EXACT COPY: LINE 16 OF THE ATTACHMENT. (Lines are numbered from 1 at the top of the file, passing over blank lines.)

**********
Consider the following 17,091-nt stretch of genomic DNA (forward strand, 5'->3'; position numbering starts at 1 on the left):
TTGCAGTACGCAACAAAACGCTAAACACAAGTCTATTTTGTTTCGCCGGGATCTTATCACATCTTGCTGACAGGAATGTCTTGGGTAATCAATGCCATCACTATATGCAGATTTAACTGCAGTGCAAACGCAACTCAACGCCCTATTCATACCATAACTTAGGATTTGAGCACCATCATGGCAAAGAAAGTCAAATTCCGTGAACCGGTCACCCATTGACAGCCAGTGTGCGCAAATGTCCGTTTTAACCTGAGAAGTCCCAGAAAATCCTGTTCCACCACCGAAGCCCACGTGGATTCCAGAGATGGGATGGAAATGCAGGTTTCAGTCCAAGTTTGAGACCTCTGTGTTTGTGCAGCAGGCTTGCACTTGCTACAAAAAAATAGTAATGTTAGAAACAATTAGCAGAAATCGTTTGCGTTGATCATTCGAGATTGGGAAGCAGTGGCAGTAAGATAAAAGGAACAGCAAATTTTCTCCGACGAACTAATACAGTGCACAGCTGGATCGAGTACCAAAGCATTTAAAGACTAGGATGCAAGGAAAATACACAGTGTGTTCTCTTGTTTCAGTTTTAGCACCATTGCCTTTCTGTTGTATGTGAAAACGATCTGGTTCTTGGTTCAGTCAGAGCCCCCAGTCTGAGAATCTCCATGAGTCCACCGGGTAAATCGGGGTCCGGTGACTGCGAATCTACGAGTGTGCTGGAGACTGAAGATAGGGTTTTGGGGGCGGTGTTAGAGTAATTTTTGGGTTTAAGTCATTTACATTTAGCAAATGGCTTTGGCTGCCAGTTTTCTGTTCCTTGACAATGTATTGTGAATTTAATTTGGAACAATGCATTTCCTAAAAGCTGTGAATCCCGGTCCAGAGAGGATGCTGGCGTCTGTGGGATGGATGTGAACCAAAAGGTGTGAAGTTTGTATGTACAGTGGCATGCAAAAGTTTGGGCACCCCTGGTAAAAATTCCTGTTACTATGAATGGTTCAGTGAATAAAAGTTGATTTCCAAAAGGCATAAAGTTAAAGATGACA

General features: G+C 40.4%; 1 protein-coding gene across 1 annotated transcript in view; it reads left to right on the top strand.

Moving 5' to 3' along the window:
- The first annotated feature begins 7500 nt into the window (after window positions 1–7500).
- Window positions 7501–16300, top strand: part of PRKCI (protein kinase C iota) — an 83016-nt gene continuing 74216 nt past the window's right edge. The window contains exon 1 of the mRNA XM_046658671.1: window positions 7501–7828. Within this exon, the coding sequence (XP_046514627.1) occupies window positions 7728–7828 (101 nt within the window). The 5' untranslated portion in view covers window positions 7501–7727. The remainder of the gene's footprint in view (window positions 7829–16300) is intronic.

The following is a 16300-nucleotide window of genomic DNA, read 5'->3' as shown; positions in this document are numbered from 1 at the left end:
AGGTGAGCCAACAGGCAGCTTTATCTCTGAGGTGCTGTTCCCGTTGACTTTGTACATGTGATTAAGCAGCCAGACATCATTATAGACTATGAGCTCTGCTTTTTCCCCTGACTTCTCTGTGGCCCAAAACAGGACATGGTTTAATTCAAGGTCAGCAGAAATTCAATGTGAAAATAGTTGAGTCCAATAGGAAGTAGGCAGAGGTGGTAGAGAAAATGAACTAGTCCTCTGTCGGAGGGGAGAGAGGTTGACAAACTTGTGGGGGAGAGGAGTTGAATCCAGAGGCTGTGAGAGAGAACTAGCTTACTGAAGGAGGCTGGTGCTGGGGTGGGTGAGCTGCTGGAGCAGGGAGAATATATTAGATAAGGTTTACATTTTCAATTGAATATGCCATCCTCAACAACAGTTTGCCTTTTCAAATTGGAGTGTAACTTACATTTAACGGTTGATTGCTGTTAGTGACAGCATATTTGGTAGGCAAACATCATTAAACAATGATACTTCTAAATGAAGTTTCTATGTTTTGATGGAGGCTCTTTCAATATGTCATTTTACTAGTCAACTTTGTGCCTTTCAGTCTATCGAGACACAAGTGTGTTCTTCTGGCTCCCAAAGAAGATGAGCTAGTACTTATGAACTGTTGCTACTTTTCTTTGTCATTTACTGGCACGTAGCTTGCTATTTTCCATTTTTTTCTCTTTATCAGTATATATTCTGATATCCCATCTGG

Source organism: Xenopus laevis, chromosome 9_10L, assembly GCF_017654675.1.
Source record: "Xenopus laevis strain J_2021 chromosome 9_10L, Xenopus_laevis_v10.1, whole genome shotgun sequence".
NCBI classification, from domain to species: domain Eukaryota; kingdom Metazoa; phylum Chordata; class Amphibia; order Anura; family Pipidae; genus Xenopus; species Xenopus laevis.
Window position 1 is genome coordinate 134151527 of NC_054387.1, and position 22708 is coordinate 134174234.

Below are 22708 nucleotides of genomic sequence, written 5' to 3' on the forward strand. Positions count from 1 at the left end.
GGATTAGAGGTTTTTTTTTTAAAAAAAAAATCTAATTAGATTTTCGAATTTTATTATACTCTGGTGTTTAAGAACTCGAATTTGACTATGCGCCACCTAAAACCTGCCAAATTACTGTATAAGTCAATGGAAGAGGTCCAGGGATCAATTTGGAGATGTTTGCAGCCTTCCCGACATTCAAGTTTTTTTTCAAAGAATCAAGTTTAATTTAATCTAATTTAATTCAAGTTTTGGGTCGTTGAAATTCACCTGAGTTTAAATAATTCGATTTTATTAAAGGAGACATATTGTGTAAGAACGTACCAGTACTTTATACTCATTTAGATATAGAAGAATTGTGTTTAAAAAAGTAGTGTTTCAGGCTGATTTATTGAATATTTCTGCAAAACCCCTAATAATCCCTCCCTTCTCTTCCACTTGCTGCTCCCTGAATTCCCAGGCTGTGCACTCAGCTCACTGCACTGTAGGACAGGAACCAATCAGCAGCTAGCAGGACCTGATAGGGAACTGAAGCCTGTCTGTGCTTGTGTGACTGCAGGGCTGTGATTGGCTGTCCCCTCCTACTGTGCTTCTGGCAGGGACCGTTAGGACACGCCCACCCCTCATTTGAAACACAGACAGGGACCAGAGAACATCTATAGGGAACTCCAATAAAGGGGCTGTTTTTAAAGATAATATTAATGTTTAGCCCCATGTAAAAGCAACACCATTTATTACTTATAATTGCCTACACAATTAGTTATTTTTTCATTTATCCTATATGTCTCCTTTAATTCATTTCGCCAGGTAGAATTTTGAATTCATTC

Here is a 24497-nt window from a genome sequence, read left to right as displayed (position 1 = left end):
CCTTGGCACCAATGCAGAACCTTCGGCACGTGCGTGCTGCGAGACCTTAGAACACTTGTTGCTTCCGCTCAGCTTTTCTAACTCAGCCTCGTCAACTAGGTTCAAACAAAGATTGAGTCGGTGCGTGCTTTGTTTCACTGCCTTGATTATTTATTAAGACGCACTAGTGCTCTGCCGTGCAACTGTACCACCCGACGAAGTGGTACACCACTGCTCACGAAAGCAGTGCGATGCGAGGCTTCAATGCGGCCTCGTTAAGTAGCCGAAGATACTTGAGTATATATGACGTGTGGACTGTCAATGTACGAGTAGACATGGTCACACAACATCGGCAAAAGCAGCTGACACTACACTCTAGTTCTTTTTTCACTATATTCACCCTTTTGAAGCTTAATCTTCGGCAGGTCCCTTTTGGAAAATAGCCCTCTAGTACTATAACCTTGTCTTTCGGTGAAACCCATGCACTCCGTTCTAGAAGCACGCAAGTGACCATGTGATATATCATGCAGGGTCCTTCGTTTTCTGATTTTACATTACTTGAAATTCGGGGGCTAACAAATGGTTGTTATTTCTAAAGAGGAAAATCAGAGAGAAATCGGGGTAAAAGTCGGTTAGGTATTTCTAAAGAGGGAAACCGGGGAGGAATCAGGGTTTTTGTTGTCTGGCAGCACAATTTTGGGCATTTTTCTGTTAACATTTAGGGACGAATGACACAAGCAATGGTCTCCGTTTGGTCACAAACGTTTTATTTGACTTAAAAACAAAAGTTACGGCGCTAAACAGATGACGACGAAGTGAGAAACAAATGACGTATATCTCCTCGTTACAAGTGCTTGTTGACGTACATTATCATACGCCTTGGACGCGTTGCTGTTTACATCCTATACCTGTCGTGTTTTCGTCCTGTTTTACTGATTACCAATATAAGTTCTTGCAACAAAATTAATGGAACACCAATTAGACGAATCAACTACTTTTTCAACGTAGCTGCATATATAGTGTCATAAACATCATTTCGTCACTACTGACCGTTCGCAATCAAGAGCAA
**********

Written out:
CCTTGGCACCAATGCAGAACCTTCGGCACGTGCGTGCTGCGAGACCTTAGAACACTTGTTGCTTCCGCTCAGCTTTTCTAACTCAGCCTCGTCAACTAGGTTCAAACAAAGATTGAGTCGGTGCGTGCTTTGTTTCACTGCCTTGATTATTTATTAAGACGCACTAGTGCTCTGCCGTGCAACTGTACCACCCGACGAAGTGGTACACCACTGCTCACGAAAGCAGTGCGATGCGAGGCTTCAATGCGGCCTCGTTAAGTAGCCGAAGATACTTGAGTATATATGACGTGTGGACTGTCAATGTACGAGTAGACATGGTCACACAACATCGGCAAAAGCAGCTGACACTACACTCTAGTTCTTTTTTCACTATATTCACCCTTTTGAAGCTTAATCTTCGGCAGGTCCCTTTTGGAAAATAGCCCTCTAGTACTATAACCTTGTCTTTCGGTGAAACCCATGCACTCCGTTCTAGAAGCACGCAAGTGACCATGTGATATATCATGCAGGGTCCTTCGTTTTCTGATTTTACATTACTTGAAATTCGGGGGCTAACAAATGGTTGTTATTTCTAAAGAGGAAAATCAGAGAGAAATCGGGGTAAAAGTCGGTTAGGTATTTCTAAAGAGGGAAACCGGGGAGGAATCAGGGTTTTTGTTGTCTGGCAGCACAATTTTGGGCATTTTTCTGTTAACATTTAGGGACGAATGACACAAGCAATGGTCTCCGTTTGGTCACAAACGTTTTATTTGACTTAAAAACAAAAGTTACGGCGCTAAACAGATGACGACGAAGTGAGAAACAAATGACGTATATCTCCTCGTTACAAGTGCTTGTTGACGTACATTATCATACGCCTTGGACGCGTTGCTGTTTACATCCTATACCTGTCGTGTTTTCGTCCTGTTTTACTGATTACCAATATAAGTTCTTGCAACAAAATTAATGGAACACCAATTAGACGAATCAACTACTTTTTCAACGTAGCTGCATATATAGTGTCATAAACATCATTTCGTCACTACTGACCGTTCGCAATCAAGAGCAA